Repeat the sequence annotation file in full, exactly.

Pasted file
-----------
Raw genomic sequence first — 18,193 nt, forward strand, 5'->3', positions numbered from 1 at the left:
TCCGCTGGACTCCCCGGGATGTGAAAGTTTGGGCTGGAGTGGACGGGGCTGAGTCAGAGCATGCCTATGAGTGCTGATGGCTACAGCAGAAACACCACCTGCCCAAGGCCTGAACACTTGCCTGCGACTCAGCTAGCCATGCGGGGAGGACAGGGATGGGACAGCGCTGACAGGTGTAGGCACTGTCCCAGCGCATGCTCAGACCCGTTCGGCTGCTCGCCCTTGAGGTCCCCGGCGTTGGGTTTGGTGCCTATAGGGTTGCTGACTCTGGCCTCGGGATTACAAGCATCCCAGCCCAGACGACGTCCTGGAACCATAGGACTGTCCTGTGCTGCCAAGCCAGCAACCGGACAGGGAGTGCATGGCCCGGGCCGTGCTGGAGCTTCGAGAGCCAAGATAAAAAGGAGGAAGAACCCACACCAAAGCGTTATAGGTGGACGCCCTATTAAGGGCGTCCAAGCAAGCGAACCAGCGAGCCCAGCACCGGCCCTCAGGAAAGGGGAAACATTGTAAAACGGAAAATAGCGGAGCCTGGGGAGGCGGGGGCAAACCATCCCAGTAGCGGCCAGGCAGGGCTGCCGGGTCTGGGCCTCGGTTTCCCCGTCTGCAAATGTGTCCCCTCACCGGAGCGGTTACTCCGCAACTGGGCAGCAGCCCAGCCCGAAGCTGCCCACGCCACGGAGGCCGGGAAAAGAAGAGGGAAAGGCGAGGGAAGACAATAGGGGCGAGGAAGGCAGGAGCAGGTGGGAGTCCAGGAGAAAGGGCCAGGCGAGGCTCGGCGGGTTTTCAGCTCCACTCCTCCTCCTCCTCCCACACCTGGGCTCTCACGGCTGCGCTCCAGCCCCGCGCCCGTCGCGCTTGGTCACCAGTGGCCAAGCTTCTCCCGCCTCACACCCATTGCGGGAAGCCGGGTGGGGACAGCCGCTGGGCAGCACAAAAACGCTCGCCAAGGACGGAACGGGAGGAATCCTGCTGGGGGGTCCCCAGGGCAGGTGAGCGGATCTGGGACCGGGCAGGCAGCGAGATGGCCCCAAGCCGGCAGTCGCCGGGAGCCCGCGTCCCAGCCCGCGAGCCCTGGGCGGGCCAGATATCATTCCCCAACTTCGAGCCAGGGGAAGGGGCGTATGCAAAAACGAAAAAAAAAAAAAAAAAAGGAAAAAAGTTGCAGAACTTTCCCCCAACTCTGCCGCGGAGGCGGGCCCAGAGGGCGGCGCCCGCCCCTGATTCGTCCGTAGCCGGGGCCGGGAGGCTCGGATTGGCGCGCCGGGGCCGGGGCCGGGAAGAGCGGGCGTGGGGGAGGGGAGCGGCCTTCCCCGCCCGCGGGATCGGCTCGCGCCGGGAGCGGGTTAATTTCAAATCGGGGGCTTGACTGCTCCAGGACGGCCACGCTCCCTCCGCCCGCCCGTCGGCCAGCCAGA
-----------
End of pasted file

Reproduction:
Raw genomic sequence first — 18,193 nt, forward strand, 5'->3', positions numbered from 1 at the left:
TCCGCTGGACTCCCCGGGATGTGAAAGTTTGGGCTGGAGTGGACGGGGCTGAGTCAGAGCATGCCTATGAGTGCTGATGGCTACAGCAGAAACACCACCTGCCCAAGGCCTGAACACTTGCCTGCGACTCAGCTAGCCATGCGGGGAGGACAGGGATGGGACAGCGCTGACAGGTGTAGGCACTGTCCCAGCGCATGCTCAGACCCGTTCGGCTGCTCGCCCTTGAGGTCCCCGGCGTTGGGTTTGGTGCCTATAGGGTTGCTGACTCTGGCCTCGGGATTACAAGCATCCCAGCCCAGACGACGTCCTGGAACCATAGGACTGTCCTGTGCTGCCAAGCCAGCAACCGGACAGGGAGTGCATGGCCCGGGCCGTGCTGGAGCTTCGAGAGCCAAGATAAAAAGGAGGAAGAACCCACACCAAAGCGTTATAGGTGGACGCCCTATTAAGGGCGTCCAAGCAAGCGAACCAGCGAGCCCAGCACCGGCCCTCAGGAAAGGGGAAACATTGTAAAACGGAAAATAGCGGAGCCTGGGGAGGCGGGGGCAAACCATCCCAGTAGCGGCCAGGCAGGGCTGCCGGGTCTGGGCCTCGGTTTCCCCGTCTGCAAATGTGTCCCCTCACCGGAGCGGTTACTCCGCAACTGGGCAGCAGCCCAGCCCGAAGCTGCCCACGCCACGGAGGCCGGGAAAAGAAGAGGGAAAGGCGAGGGAAGACAATAGGGGCGAGGAAGGCAGGAGCAGGTGGGAGTCCAGGAGAAAGGGCCAGGCGAGGCTCGGCGGGTTTTCAGCTCCACTCCTCCTCCTCCTCCCACACCTGGGCTCTCACGGCTGCGCTCCAGCCCCGCGCCCGTCGCGCTTGGTCACCAGTGGCCAAGCTTCTCCCGCCTCACACCCATTGCGGGAAGCCGGGTGGGGACAGCCGCTGGGCAGCACAAAAACGCTCGCCAAGGACGGAACGGGAGGAATCCTGCTGGGGGGTCCCCAGGGCAGGTGAGCGGATCTGGGACCGGGCAGGCAGCGAGATGGCCCCAAGCCGGCAGTCGCCGGGAGCCCGCGTCCCAGCCCGCGAGCCCTGGGCGGGCCAGATATCATTCCCCAACTTCGAGCCAGGGGAAGGGGCGTATGCAAAAACGAAAAAAAAAAAAAAAAAAGGAAAAAAGTTGCAGAACTTTCCCCCAACTCTGCCGCGGAGGCGGGCCCAGAGGGCGGCGCCCGCCCCTGATTCGTCCGTAGCCGGGGCCGGGAGGCTCGGATTGGCGCGCCGGGGCCGGGGCCGGGAAGAGCGGGCGTGGGGGAGGGGAGCGGCCTTCCCCGCCCGCGGGATCGGCTCGCGCCGGGAGCGGGTTAATTTCAAATCGGGGGCTTGACTGCTCCAGGACGGCCACGCTCCCTCCGCCCGCCCGTCGGCCAGCCAGA